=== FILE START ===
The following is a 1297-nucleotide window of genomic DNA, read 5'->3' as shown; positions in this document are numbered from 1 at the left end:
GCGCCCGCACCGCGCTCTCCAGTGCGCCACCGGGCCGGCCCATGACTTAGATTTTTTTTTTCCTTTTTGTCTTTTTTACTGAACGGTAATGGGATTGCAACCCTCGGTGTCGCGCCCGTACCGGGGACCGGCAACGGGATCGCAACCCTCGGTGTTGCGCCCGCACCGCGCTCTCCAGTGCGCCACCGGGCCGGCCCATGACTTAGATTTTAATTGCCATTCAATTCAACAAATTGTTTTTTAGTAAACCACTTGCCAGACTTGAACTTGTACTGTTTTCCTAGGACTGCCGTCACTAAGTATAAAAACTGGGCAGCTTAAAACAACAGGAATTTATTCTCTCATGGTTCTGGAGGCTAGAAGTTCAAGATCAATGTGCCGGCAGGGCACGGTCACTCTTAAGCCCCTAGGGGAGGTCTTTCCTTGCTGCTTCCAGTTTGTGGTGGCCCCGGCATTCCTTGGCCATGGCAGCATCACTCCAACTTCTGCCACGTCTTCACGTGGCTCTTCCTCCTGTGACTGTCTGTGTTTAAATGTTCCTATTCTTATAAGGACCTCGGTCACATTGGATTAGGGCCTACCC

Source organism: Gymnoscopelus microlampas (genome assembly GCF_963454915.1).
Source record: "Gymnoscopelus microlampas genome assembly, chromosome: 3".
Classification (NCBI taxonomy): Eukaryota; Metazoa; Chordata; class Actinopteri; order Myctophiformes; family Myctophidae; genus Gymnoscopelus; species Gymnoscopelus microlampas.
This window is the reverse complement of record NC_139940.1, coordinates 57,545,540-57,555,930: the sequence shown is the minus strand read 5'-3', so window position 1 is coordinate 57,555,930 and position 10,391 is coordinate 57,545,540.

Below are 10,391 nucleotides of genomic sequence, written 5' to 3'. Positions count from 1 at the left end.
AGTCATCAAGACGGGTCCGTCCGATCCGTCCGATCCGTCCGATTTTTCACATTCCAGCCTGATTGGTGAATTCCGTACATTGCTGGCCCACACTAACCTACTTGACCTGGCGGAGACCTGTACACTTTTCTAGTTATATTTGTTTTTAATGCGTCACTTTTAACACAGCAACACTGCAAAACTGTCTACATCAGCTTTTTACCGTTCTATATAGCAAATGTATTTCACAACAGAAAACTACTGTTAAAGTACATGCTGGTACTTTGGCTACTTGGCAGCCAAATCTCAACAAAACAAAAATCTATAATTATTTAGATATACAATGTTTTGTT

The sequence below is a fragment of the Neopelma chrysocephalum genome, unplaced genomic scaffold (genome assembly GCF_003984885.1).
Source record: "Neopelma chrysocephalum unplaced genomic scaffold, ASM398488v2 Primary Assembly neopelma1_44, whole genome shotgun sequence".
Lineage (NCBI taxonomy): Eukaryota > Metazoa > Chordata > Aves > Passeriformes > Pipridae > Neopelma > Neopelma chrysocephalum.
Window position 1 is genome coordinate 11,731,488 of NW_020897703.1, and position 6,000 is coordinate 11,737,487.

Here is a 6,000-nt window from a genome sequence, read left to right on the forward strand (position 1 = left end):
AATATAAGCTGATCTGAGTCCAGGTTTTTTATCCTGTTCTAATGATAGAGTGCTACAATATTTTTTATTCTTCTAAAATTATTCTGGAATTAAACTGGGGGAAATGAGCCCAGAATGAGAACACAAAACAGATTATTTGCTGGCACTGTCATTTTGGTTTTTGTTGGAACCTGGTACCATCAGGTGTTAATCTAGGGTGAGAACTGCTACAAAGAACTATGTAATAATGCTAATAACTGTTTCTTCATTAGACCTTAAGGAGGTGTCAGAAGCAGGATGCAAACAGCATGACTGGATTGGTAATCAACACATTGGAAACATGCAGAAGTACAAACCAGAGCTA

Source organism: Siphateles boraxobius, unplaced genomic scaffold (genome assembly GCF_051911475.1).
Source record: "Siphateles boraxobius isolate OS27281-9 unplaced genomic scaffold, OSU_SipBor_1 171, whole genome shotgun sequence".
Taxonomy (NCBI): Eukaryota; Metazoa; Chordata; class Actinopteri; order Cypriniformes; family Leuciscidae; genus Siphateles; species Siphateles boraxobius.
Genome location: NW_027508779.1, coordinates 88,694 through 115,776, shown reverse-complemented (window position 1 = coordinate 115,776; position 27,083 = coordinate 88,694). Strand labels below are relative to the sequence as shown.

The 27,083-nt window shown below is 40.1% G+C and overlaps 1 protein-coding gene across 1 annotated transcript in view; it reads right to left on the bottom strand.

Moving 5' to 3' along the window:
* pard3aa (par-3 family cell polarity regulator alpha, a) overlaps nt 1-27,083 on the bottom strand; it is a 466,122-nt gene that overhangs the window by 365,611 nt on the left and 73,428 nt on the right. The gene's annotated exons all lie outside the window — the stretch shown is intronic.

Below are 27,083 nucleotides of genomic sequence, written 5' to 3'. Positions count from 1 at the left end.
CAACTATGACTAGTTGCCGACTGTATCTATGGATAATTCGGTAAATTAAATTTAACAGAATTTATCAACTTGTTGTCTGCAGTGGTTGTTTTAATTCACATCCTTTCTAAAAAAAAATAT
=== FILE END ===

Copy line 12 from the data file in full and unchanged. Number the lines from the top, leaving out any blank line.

Window position 1 is genome coordinate 11,731,488 of NW_020897703.1, and position 6,000 is coordinate 11,737,487.